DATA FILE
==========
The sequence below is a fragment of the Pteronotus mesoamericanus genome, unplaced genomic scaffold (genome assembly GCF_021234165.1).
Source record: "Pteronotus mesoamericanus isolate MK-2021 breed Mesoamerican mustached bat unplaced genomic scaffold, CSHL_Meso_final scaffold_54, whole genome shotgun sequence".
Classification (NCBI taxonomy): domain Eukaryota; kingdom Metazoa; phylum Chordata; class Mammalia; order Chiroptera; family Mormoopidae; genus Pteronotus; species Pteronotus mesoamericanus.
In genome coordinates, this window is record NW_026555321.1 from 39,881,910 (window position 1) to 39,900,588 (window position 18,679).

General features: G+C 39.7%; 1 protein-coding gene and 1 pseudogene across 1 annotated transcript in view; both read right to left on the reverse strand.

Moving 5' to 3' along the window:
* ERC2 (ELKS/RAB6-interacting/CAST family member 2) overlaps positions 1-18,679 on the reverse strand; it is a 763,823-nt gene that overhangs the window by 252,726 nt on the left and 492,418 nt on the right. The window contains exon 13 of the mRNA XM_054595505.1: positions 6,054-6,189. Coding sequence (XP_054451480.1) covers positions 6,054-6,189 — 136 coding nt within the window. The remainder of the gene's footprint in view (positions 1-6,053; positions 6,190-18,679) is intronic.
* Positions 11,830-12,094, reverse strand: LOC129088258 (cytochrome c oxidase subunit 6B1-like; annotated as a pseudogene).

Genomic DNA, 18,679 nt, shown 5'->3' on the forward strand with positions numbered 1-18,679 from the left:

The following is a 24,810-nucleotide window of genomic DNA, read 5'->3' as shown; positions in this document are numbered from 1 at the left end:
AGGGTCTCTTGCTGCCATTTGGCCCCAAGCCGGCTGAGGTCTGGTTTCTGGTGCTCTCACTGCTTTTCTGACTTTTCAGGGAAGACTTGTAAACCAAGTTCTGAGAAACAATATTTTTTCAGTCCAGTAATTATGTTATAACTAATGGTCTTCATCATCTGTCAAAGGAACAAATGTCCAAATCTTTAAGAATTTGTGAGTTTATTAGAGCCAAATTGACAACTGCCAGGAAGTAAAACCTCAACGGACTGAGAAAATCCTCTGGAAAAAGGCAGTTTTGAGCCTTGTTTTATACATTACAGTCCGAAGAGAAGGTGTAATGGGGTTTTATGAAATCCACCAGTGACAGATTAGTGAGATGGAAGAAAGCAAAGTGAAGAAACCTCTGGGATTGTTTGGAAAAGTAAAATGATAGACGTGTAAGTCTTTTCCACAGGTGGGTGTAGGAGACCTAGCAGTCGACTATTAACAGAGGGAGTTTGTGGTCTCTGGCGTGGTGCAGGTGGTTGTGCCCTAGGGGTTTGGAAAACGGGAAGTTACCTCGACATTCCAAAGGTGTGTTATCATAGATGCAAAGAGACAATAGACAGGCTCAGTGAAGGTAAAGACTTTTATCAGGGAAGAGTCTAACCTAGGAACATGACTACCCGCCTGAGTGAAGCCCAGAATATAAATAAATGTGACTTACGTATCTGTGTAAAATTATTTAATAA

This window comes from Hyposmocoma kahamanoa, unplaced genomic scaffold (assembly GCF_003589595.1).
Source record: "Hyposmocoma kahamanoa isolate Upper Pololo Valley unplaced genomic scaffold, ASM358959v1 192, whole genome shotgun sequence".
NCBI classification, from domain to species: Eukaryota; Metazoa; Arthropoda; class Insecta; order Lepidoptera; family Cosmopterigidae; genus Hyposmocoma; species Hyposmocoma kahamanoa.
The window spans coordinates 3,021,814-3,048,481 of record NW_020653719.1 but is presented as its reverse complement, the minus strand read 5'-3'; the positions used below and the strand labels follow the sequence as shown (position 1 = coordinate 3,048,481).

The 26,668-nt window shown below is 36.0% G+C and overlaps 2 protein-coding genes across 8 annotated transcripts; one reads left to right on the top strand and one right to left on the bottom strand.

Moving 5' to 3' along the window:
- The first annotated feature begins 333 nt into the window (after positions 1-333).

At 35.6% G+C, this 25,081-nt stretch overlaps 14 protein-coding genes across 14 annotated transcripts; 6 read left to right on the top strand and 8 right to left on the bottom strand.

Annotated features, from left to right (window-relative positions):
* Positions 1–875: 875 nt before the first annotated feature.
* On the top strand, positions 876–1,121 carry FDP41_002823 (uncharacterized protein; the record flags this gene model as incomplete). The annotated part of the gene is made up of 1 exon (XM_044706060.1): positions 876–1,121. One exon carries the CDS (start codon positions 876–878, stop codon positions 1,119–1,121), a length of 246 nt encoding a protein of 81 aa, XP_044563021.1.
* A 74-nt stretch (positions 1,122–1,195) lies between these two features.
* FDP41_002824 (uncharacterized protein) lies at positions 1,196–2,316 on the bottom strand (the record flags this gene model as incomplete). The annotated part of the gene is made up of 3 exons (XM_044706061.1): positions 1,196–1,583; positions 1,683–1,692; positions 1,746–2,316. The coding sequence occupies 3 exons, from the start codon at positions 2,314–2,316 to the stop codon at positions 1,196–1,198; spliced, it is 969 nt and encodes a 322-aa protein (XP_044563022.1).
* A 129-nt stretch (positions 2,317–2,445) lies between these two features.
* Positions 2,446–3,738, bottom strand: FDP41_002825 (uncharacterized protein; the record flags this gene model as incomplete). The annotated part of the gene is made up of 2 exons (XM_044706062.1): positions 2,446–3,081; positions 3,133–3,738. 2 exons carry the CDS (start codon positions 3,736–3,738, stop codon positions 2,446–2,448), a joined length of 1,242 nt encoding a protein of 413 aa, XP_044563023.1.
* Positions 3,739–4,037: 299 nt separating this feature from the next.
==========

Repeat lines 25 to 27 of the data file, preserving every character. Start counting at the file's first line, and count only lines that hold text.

* A 129-nt stretch (positions 2,317–2,445) lies between these two features.
* Positions 2,446–3,738, bottom strand: FDP41_002825 (uncharacterized protein; the record flags this gene model as incomplete). The annotated part of the gene is made up of 2 exons (XM_044706062.1): positions 2,446–3,081; positions 3,133–3,738. 2 exons carry the CDS (start codon positions 3,736–3,738, stop codon positions 2,446–2,448), a joined length of 1,242 nt encoding a protein of 413 aa, XP_044563023.1.
* Positions 3,739–4,037: 299 nt separating this feature from the next.